The present invention has general utility in projection microlithography and is useful in step-and-repeat, step-and-scan or full field scanning systems.

BRIEF DESCRIPTION OF THE DRAWINGS

FIG. 1 is a schematic of a first embodiment of the optical system of the present invention; and

FIG. 2 is a schematic of a second embodiment of the optical system of the present invention.

DESCRIPTION

FIG. 1 illustrates a version of the optical reduction system 10 of the present invention. From its long conjugate end it comprises object or reticle plane 11, a first lens group comprising shell 12 and positive lens 13, a second lens group comprising negative lens 14 and positive lens 15. A folding mirror 16 is disposed between the first and second lens group, i.e., between lens pair 12 and 13 and lens pair 14 and 15. As can be seen, folding mirror 16 changes the direction of radiation 90° and its purpose is to cause the object and image planes to be parallel as well as to shorten the overall length of the optical system. Next there is beamsplitter cube 17 followed by a third lens group comprising positive lens 18 and negative lens 19. This lens group arrangement is sometimes referred to as an air-spaced doublet. Next is the concave spherical mirror 20. Finally, a fourth lens group with overall positive power comprises positive lens 21, shell 22 which is slightly negative and positive lenses 23 and 24.

Radiation entering the system at the reticle or long conjugate end passes through the first group, i.e., lenses 12 and 13, is reflected by folding mirror 16 and passes through the second lens group, i.e., lenses 14 and 15, beamsplitter 17, the third lens group, i.e., lenses 18 and 19, is reflected by mirror 20 passes back through lens 18 and 19 and is reflected by beamsplitter 17 through the fourth lens group which comprises lenses 21, 22, 23, and 24 and is focussed at image or wafer plane 25.

Lenses 12 and 13 of the first lens group and lenses 21, 22, 23 and 24 of the fourth lens group provide telecentricity at the object and image planes 11 and 25, respectively.

As in the related Wynne-Dyson optical system, the field curvature and astigmatism of the spherical mirror 20 is balanced against the total power of the refracting elements. However, unlike the Wynne-Dyson system, mirror 20 is operating at a reduction ratio other than 1:1. It therefore introduces spherical aberration and coma--these are corrected predominately by the air-spaced doublet (lenses 18, 19--the third group) with substantial assistance from the beamsplitter cube in the converging beam between the third and fourth groups. The other problem arising from a reduction ratio other than 1:1 is that distortion has to be corrected--this is achieved primarily by the optimum choice of power and location between the second and fourth groups, with some assistance from the first group and beamsplitter cube.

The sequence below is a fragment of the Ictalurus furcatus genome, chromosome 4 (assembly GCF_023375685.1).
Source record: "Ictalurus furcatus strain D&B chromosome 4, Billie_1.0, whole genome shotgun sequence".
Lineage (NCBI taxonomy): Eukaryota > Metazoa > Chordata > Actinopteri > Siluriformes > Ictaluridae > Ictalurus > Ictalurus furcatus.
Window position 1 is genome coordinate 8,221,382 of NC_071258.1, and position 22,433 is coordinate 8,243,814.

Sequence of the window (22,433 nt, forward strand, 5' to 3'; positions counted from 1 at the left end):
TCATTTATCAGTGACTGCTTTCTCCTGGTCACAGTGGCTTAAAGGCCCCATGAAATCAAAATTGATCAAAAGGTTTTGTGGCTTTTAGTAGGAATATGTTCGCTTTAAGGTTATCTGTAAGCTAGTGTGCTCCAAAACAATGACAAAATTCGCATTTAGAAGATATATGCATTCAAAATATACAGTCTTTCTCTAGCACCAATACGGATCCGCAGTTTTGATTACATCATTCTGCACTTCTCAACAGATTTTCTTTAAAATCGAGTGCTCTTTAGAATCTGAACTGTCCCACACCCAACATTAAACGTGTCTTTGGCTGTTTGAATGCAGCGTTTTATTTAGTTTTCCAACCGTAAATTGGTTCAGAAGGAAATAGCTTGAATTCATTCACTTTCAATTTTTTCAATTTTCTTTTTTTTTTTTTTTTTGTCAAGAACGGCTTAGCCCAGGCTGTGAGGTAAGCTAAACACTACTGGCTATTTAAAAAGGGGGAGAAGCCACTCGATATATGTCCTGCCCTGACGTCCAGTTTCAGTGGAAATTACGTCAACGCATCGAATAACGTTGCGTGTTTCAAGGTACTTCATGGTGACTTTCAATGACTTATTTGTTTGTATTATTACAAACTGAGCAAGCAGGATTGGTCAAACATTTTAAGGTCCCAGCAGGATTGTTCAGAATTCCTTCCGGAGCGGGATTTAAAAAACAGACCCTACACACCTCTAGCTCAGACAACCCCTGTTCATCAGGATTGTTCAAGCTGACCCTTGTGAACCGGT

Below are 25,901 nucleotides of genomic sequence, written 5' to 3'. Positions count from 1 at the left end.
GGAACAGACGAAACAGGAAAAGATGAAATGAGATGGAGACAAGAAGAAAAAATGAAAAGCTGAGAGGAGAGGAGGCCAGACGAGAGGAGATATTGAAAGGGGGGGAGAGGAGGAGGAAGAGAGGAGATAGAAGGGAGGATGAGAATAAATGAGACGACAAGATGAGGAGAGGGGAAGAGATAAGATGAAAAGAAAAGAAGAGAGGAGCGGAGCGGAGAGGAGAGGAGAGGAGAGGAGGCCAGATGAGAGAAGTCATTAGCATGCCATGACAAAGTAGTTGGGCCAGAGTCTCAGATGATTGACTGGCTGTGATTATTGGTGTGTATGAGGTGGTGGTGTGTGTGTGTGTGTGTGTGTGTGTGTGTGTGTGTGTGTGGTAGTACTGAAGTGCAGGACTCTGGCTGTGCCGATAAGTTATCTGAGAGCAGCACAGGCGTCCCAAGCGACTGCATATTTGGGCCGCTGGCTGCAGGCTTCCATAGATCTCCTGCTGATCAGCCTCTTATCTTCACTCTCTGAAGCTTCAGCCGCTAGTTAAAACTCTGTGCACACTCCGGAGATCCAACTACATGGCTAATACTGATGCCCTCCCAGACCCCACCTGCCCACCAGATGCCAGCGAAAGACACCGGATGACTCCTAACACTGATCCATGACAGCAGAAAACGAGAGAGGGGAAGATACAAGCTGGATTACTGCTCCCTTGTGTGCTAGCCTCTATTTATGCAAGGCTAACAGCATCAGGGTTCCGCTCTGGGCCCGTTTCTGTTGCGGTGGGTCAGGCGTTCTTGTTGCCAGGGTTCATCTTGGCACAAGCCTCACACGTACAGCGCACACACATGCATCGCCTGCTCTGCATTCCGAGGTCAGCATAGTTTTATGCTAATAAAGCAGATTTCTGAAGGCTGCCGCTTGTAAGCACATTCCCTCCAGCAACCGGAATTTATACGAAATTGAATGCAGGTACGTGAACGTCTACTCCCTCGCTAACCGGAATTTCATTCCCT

A problem with the original Dyson system is that there is negligible clearance between the last optical surface and the image plane. This is overcome in the Wynne system by the use of a second refracting material of different refractive index. In the present invention only one material is used and the airspaces in the fourth group (lenses 21-24) achieve the same goal. In addition, they provide higher order coma and distortion correction that again is required by the reduction ratio being other than 1:1.

Performance of the Wynne-Dyson system is limited by high order astigmatism. In the present invention this is substantially corrected by the first two groups, particularly the shell 2 and weak negative lens 14. The predominant low order astigmatism correction comes from the power of the fourth group.